At EDC’s Waltham headquarters, Tania Tzelnic and Ann Hershkowitz are pitching an idea they think could be a game-changer for young entrepreneurs: a mobile phone app that provides on-the-go training and support.
The app, which the team has dubbed market.able, would provide young entrepreneurs with tools they could use to identify and take advantage of market opportunities—such as video guides, interactive analysis tools, and crowdsourced maps—and could potentially reach millions of youth around the world. The team created a mock-up of the app and developed a plan for rolling it out worldwide.
The presentation is part of EDC’s Pitch Competition, an organization-wide event to foster what could become EDC’s next big idea in health, education, or workforce development. A panel of three judges—Dan Lothian, former CNN bureau chief, Boston; Mish Michaels, meteorologist; and Chris Colbert, MD, Harvard Innovation Lab—listened intently to the market.able presentation, followed by questions: How would young people find out about this app? How would market.able go to scale? And how is this tool different from other workforce development tools that already exist?
In all, 31 teams from across EDC submitted proposals in the Pitch Competition’s initial round. Now, it’s down to just five finalists. The winning team will be announced at EDC’s 60th Anniversary Gala on October 16 and will be awarded $50,000 in funding to support the development of their idea.
Sparking new ideas to persistent problems is exactly what Tina Choi, EDC’s senior vice president of external affairs, had in mind when she announced the Pitch Competition back in April.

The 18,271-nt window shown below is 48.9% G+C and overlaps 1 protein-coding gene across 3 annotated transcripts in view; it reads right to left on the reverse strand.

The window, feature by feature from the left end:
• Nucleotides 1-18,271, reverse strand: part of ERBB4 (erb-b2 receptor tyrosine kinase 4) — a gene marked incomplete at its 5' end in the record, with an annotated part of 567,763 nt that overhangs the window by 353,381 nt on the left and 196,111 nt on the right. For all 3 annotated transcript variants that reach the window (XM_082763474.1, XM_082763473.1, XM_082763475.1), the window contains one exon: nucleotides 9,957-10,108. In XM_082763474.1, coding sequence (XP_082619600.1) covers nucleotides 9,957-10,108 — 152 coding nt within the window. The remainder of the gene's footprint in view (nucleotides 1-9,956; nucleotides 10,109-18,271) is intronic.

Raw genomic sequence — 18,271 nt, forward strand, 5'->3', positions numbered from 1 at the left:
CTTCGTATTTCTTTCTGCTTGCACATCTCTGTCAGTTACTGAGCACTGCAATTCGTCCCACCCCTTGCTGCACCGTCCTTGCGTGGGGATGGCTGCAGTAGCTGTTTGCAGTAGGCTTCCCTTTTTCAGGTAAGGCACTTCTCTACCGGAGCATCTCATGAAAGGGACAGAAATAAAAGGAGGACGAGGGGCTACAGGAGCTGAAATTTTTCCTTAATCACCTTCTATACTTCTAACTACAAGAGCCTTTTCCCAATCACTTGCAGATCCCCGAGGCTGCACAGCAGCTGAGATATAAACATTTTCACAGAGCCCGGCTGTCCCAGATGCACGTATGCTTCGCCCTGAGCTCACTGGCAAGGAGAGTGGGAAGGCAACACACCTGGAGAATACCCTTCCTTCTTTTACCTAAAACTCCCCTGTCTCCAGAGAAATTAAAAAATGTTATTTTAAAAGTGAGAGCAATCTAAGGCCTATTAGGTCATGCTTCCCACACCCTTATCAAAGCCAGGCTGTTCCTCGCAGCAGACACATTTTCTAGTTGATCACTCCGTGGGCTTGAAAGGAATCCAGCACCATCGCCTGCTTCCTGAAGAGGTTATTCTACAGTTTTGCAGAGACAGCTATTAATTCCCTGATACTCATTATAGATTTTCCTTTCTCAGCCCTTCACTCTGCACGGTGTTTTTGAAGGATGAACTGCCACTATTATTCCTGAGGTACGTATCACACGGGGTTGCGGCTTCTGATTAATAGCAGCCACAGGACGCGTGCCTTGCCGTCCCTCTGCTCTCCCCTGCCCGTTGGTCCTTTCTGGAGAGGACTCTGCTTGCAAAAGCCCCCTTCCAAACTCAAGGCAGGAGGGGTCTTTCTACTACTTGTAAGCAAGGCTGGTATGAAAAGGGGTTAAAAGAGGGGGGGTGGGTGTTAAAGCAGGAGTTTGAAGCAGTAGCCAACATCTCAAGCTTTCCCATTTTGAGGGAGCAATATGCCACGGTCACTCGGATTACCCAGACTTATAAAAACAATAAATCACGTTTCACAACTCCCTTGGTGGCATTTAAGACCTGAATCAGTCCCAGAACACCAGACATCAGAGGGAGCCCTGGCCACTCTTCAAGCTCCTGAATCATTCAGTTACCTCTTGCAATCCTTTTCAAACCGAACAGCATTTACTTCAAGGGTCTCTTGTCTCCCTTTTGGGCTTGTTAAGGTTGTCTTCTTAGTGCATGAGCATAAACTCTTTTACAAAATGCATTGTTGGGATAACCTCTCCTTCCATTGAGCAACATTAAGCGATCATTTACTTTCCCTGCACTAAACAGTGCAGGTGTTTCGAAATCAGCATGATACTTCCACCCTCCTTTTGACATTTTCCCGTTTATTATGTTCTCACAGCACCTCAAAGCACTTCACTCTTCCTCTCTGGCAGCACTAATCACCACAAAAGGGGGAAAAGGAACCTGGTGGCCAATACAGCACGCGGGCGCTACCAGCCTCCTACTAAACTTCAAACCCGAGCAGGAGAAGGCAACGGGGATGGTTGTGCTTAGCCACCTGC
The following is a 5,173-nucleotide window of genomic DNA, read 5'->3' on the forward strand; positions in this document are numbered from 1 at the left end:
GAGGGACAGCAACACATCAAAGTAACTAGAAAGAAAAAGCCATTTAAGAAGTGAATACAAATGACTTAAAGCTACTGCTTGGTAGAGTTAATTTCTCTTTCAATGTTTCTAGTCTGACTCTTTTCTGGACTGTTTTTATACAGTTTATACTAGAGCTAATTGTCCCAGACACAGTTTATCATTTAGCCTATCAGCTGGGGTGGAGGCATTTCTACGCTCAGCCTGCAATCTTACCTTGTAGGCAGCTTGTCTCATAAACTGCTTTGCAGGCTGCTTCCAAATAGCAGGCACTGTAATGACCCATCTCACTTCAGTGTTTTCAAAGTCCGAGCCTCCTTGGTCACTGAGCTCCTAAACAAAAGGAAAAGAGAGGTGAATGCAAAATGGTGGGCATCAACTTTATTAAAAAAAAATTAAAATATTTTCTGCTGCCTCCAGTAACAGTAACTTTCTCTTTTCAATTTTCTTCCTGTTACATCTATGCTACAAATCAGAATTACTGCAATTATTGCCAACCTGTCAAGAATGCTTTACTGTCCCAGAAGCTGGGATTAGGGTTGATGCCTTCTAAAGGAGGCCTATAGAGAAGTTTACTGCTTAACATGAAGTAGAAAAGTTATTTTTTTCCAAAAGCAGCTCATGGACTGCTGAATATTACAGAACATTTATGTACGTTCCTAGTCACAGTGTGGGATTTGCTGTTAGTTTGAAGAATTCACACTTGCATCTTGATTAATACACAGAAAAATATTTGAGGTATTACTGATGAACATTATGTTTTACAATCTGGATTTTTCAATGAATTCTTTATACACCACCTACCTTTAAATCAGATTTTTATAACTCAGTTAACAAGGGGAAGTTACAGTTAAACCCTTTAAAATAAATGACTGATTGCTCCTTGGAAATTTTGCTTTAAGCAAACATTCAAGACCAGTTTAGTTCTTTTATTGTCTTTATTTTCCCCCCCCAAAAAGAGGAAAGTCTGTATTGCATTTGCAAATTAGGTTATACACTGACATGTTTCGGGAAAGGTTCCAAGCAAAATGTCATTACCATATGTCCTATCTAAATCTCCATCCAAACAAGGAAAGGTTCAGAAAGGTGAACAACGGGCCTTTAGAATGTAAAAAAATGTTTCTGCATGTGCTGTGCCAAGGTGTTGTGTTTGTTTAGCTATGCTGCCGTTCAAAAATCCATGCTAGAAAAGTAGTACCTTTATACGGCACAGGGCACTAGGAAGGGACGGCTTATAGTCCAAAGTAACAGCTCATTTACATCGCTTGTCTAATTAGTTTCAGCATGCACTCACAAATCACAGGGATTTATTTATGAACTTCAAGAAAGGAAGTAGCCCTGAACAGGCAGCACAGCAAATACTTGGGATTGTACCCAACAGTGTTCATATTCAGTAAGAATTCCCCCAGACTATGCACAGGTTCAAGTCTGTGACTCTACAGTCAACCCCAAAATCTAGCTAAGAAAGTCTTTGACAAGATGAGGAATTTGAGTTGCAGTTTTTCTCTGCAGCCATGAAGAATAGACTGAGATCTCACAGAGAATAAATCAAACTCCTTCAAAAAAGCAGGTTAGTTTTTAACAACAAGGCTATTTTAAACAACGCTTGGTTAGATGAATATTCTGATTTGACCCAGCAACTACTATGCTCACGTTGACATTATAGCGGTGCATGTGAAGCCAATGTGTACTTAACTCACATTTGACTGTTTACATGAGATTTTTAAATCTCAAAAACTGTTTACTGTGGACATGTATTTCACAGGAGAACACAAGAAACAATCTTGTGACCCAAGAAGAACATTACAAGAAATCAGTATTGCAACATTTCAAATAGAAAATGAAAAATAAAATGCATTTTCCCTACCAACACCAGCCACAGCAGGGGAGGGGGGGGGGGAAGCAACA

“I wanted to celebrate EDC’s 60th anniversary with an event that was different for the organization and that showcased the enormous talent we have here,” Choi says. “This competition has really lit a spark under some teams.”
The five final teams are proposing a diverse group of innovations. They include a step-by-step planning guide for community-led disaster planning and response, as well as a toolkit to help educators support child victims of the opioid crisis. And in addition to market.able, two other mobile apps made the cut: Care(giver) Navigator helps parents navigate complex systems of care for children with disabilities, and PocketPD delivers on-demand professional development for early childhood educators.
“Being in the competition has provided an opportunity to delve into an idea and try to bring it to fruition,” says Tzelnic, who works on EDC’s workforce development initiatives around the world. “It’s also been a chance for us to be playful and creative without the usual constraints of grant funding. It’s been really exciting.”
Education researcher Megan Silander was part of the PocketPD pitch team. She says that participating in the competition helped her and her team refine and improve their pitch, and that she is committed to seeing out her idea—regardless of what happens on the 16th.
“We're going to take this idea somewhere, no matter the result of the competition,” she says.